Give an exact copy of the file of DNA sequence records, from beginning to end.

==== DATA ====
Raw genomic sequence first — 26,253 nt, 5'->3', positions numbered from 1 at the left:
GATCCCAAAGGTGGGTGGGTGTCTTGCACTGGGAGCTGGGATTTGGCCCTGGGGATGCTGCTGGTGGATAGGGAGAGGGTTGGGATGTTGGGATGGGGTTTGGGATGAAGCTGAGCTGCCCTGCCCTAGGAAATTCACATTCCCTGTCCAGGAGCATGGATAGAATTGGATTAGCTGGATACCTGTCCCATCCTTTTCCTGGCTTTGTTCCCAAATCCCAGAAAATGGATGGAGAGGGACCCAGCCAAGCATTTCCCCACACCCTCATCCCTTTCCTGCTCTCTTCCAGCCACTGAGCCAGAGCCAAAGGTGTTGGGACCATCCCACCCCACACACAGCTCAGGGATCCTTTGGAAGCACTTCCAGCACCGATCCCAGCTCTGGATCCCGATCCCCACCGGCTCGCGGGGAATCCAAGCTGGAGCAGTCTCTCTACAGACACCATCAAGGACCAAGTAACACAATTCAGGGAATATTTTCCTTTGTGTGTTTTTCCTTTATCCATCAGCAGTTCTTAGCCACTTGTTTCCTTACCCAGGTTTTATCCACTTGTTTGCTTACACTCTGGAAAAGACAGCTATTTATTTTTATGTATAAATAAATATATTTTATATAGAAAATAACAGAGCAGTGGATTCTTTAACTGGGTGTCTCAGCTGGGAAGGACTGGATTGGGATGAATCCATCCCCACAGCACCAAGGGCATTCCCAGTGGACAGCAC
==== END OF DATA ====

Raw genomic sequence first — 26,253 nt, 5'->3', positions numbered from 1 at the left:
GATCCCAAAGGTGGGTGGGTGTCTTGCACTGGGAGCTGGGATTTGGCCCTGGGGATGCTGCTGGTGGATAGGGAGAGGGTTGGGATGTTGGGATGGGGTTTGGGATGAAGCTGAGCTGCCCTGCCCTAGGAAATTCACATTCCCTGTCCAGGAGCATGGATAGAATTGGATTAGCTGGATACCTGTCCCATCCTTTTCCTGGCTTTGTTCCCAAATCCCAGAAAATGGATGGAGAGGGACCCAGCCAAGCATTTCCCCACACCCTCATCCCTTTCCTGCTCTCTTCCAGCCACTGAGCCAGAGCCAAAGGTGTTGGGACCATCCCACCCCACACACAGCTCAGGGATCCTTTGGAAGCACTTCCAGCACCGATCCCAGCTCTGGATCCCGATCCCCACCGGCTCGCGGGGAATCCAAGCTGGAGCAGTCTCTCTACAGACACCATCAAGGACCAAGTAACACAATTCAGGGAATATTTTCCTTTGTGTGTTTTTCCTTTATCCATCAGCAGTTCTTAGCCACTTGTTTCCTTACCCAGGTTTTATCCACTTGTTTGCTTACACTCTGGAAAAGACAGCTATTTATTTTTATGTATAAATAAATATATTTTATATAGAAAATAACAGAGCAGTGGATTCTTTAACTGGGTGTCTCAGCTGGGAAGGACTGGATTGGGATGAATCCATCCCCACAGCACCAAGGGCATTCCCAGTGGACAGCAC